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Principal Jettisons Health Insurance Unit

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Principal Financial Group Inc. is getting out of the medical insurance and self-insured plan administration businesses, and it has arranged for UnitedHealth Group Inc. to handle renewals.


Principal, Des Moines, Iowa (NYSE:PFG), will stop selling health coverage, and it will begin a 36-month process of transferring renewal business to UnitedHealth, Minnetonka, Minn. (NYSE:UNH), as soon as state and federal regulatory requirements permit it to do so, the company says.

The decision does not affect Principal’s wellness, dental or vision benefits businesses, and it also has no effect on the company’s retirement, asset management and life insurance businesses, the company says.

Principal generated $344 million in premium revenue by providing health coverage for about 725,000 people in the second quarter.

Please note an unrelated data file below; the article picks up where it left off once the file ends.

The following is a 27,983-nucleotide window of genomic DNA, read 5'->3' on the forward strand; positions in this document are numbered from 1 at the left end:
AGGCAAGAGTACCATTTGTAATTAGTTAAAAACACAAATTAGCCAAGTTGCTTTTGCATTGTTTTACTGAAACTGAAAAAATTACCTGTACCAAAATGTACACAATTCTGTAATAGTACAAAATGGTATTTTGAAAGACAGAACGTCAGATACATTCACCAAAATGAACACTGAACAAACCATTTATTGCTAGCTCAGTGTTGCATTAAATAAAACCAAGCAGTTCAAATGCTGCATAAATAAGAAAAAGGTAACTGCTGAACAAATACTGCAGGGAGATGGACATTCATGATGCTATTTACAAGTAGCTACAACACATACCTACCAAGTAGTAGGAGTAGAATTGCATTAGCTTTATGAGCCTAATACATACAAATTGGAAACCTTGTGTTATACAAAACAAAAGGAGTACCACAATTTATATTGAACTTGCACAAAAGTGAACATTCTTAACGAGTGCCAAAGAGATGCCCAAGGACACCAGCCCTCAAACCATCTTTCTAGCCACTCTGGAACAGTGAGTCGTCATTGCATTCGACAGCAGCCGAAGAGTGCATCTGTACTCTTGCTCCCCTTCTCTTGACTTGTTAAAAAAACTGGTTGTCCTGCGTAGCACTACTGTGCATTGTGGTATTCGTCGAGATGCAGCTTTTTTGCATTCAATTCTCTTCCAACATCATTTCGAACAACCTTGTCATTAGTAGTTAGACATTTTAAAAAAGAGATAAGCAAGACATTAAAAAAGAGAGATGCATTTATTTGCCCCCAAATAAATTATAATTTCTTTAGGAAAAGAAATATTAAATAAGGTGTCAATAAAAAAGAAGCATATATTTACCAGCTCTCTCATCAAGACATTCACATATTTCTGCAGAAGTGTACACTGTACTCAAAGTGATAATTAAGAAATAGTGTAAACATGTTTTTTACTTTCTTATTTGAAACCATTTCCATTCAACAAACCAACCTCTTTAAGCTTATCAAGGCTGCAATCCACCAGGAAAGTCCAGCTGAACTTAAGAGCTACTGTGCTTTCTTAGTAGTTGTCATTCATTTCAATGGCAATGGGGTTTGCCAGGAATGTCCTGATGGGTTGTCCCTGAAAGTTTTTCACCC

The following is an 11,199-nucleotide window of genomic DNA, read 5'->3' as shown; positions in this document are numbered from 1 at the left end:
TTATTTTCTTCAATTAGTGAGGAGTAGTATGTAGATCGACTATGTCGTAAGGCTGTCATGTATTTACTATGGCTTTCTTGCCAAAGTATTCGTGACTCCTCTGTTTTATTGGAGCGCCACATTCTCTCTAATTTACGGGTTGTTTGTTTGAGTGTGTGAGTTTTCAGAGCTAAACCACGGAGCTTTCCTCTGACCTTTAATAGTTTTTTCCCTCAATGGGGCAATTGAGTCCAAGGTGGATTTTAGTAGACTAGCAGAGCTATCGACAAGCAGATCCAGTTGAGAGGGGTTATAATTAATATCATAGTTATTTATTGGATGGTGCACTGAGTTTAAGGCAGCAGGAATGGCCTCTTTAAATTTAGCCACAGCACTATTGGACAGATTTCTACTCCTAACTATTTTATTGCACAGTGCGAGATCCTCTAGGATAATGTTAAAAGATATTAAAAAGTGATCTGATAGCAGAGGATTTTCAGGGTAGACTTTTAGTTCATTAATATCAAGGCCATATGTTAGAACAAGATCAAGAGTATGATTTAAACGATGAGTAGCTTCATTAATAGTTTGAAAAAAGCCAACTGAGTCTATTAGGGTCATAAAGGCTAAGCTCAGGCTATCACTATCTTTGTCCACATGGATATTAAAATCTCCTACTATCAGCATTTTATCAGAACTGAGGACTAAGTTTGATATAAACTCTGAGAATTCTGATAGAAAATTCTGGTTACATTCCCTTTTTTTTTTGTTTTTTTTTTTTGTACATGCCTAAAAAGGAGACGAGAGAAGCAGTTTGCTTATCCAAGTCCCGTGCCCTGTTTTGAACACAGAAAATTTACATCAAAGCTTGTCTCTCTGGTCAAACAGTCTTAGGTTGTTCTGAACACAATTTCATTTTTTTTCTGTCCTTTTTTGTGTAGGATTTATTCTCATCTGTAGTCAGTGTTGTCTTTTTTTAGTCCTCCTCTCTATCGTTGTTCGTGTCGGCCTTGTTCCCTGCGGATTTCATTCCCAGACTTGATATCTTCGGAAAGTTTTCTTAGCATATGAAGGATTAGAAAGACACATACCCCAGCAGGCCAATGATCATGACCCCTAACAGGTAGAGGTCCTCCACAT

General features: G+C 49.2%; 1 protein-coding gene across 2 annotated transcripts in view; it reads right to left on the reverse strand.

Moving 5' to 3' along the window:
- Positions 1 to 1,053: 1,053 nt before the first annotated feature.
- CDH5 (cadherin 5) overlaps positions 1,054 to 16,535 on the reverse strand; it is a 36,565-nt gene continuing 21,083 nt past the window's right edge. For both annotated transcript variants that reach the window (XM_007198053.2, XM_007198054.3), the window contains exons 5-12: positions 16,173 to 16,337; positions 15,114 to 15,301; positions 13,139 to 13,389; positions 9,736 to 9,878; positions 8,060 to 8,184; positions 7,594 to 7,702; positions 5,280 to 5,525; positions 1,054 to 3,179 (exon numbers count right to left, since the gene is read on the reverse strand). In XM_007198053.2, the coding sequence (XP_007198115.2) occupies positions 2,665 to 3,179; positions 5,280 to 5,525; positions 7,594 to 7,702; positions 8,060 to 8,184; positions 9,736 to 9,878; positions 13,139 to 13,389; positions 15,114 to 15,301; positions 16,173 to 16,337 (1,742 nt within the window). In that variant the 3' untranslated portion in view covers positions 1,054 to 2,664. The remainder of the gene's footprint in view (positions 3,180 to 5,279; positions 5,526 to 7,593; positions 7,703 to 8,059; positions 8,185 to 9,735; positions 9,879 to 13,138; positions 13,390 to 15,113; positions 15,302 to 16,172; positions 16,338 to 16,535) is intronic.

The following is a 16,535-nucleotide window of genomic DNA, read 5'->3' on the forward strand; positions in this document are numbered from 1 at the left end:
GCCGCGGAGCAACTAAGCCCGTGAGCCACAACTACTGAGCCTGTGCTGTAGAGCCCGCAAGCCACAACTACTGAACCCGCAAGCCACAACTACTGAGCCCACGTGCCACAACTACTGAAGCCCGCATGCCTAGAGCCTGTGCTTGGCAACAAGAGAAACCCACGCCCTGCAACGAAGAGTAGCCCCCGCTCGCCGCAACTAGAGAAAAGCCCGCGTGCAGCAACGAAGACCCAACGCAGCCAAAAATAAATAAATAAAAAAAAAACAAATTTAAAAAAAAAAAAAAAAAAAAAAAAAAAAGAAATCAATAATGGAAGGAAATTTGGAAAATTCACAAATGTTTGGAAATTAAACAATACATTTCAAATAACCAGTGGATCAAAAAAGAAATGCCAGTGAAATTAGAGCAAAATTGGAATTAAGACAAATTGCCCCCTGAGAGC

Principal has about 1,500 employees in its health insurance business. The decision to get out of the health insurance business will affect 150 employees immediately, the company says.

Principal hopes to place some of the affected employees

in other jobs at the company, the company says.

Principal has been selling group health insurance since 1941.

Principal Chairman Larry Zimpleman says rapid changes in the medical insurance business would require the company to invest more capital to continue to offer competitive products.

“For us, that just does not make sense,” Zimpleman says in a statement.

Principal’s medical insurance business has been performing well financially, but the company’s retirement and asset management businesses have grown more quickly, and the relative size of the medical insurance business has been declining, Zimpleman says.

Shutting down the medical insurance business should free more than $100 million in capital, the company says.

Securities analysts at UBS Securities L.L.C., New York, say they like the move because the Principal health insurance unit is small in comparison with Principal and small in size overall. Special charges related to the move should fall as Principal “right-sizes personnel and infrastructure expenses over the next few years,” the analysts say.

Principal has proven to be a good judge of “knowing when to fold them” in the past. It agreed to sell a well-established mortgage-lending unit to Citigroup Inc., New York, back in May 2004.